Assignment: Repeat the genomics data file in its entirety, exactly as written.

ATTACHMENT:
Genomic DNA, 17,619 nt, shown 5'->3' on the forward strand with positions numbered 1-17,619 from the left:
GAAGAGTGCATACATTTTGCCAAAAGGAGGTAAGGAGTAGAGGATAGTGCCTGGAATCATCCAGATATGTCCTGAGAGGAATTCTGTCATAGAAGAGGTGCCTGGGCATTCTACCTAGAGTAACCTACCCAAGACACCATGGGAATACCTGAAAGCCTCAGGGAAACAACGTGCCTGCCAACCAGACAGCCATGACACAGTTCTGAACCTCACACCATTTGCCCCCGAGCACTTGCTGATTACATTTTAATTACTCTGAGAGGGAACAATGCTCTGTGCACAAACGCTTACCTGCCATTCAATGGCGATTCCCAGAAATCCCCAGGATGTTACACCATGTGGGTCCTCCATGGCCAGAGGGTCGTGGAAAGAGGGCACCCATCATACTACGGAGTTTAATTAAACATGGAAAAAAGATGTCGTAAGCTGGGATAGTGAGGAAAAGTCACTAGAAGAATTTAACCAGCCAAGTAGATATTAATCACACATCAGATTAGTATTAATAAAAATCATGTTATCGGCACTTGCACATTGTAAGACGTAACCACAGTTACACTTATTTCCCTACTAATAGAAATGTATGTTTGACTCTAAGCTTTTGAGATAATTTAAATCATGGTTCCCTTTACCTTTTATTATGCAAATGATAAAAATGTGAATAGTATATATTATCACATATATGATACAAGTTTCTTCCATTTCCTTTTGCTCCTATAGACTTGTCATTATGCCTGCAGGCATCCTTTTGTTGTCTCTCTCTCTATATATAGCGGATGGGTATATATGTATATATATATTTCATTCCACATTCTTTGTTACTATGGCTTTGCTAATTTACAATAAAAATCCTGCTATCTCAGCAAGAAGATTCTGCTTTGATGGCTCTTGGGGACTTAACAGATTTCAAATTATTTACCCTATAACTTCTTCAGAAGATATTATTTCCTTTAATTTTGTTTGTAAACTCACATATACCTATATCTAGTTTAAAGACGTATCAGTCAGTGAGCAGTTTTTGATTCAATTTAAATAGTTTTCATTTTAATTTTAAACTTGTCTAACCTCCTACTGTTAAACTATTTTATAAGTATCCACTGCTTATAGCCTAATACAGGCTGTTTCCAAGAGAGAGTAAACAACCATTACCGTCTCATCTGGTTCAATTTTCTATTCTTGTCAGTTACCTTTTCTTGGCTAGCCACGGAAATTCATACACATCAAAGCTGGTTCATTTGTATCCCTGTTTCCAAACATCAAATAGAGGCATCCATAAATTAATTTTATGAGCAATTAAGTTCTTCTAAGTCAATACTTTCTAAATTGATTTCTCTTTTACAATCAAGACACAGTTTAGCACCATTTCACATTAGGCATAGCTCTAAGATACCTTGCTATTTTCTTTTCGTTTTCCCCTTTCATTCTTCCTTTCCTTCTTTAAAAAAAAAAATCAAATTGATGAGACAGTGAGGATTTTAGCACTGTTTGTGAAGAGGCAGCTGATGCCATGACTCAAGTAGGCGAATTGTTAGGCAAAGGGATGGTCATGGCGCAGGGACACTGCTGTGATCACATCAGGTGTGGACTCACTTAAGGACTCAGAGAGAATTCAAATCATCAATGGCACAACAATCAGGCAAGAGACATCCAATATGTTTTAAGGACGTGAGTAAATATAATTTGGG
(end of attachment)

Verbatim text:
Genomic DNA, 17,619 nt, shown 5'->3' on the forward strand with positions numbered 1-17,619 from the left:
GAAGAGTGCATACATTTTGCCAAAAGGAGGTAAGGAGTAGAGGATAGTGCCTGGAATCATCCAGATATGTCCTGAGAGGAATTCTGTCATAGAAGAGGTGCCTGGGCATTCTACCTAGAGTAACCTACCCAAGACACCATGGGAATACCTGAAAGCCTCAGGGAAACAACGTGCCTGCCAACCAGACAGCCATGACACAGTTCTGAACCTCACACCATTTGCCCCCGAGCACTTGCTGATTACATTTTAATTACTCTGAGAGGGAACAATGCTCTGTGCACAAACGCTTACCTGCCATTCAATGGCGATTCCCAGAAATCCCCAGGATGTTACACCATGTGGGTCCTCCATGGCCAGAGGGTCGTGGAAAGAGGGCACCCATCATACTACGGAGTTTAATTAAACATGGAAAAAAGATGTCGTAAGCTGGGATAGTGAGGAAAAGTCACTAGAAGAATTTAACCAGCCAAGTAGATATTAATCACACATCAGATTAGTATTAATAAAAATCATGTTATCGGCACTTGCACATTGTAAGACGTAACCACAGTTACACTTATTTCCCTACTAATAGAAATGTATGTTTGACTCTAAGCTTTTGAGATAATTTAAATCATGGTTCCCTTTACCTTTTATTATGCAAATGATAAAAATGTGAATAGTATATATTATCACATATATGATACAAGTTTCTTCCATTTCCTTTTGCTCCTATAGACTTGTCATTATGCCTGCAGGCATCCTTTTGTTGTCTCTCTCTCTATATATAGCGGATGGGTATATATGTATATATATATTTCATTCCACATTCTTTGTTACTATGGCTTTGCTAATTTACAATAAAAATCCTGCTATCTCAGCAAGAAGATTCTGCTTTGATGGCTCTTGGGGACTTAACAGATTTCAAATTATTTACCCTATAACTTCTTCAGAAGATATTATTTCCTTTAATTTTGTTTGTAAACTCACATATACCTATATCTAGTTTAAAGACGTATCAGTCAGTGAGCAGTTTTTGATTCAATTTAAATAGTTTTCATTTTAATTTTAAACTTGTCTAACCTCCTACTGTTAAACTATTTTATAAGTATCCACTGCTTATAGCCTAATACAGGCTGTTTCCAAGAGAGAGTAAACAACCATTACCGTCTCATCTGGTTCAATTTTCTATTCTTGTCAGTTACCTTTTCTTGGCTAGCCACGGAAATTCATACACATCAAAGCTGGTTCATTTGTATCCCTGTTTCCAAACATCAAATAGAGGCATCCATAAATTAATTTTATGAGCAATTAAGTTCTTCTAAGTCAATACTTTCTAAATTGATTTCTCTTTTACAATCAAGACACAGTTTAGCACCATTTCACATTAGGCATAGCTCTAAGATACCTTGCTATTTTCTTTTCGTTTTCCCCTTTCATTCTTCCTTTCCTTCTTTAAAAAAAAAAATCAAATTGATGAGACAGTGAGGATTTTAGCACTGTTTGTGAAGAGGCAGCTGATGCCATGACTCAAGTAGGCGAATTGTTAGGCAAAGGGATGGTCATGGCGCAGGGACACTGCTGTGATCACATCAGGTGTGGACTCACTTAAGGACTCAGAGAGAATTCAAATCATCAATGGCACAACAATCAGGCAAGAGACATCCAATATGTTTTAAGGACGTGAGTAAATATAATTTGGG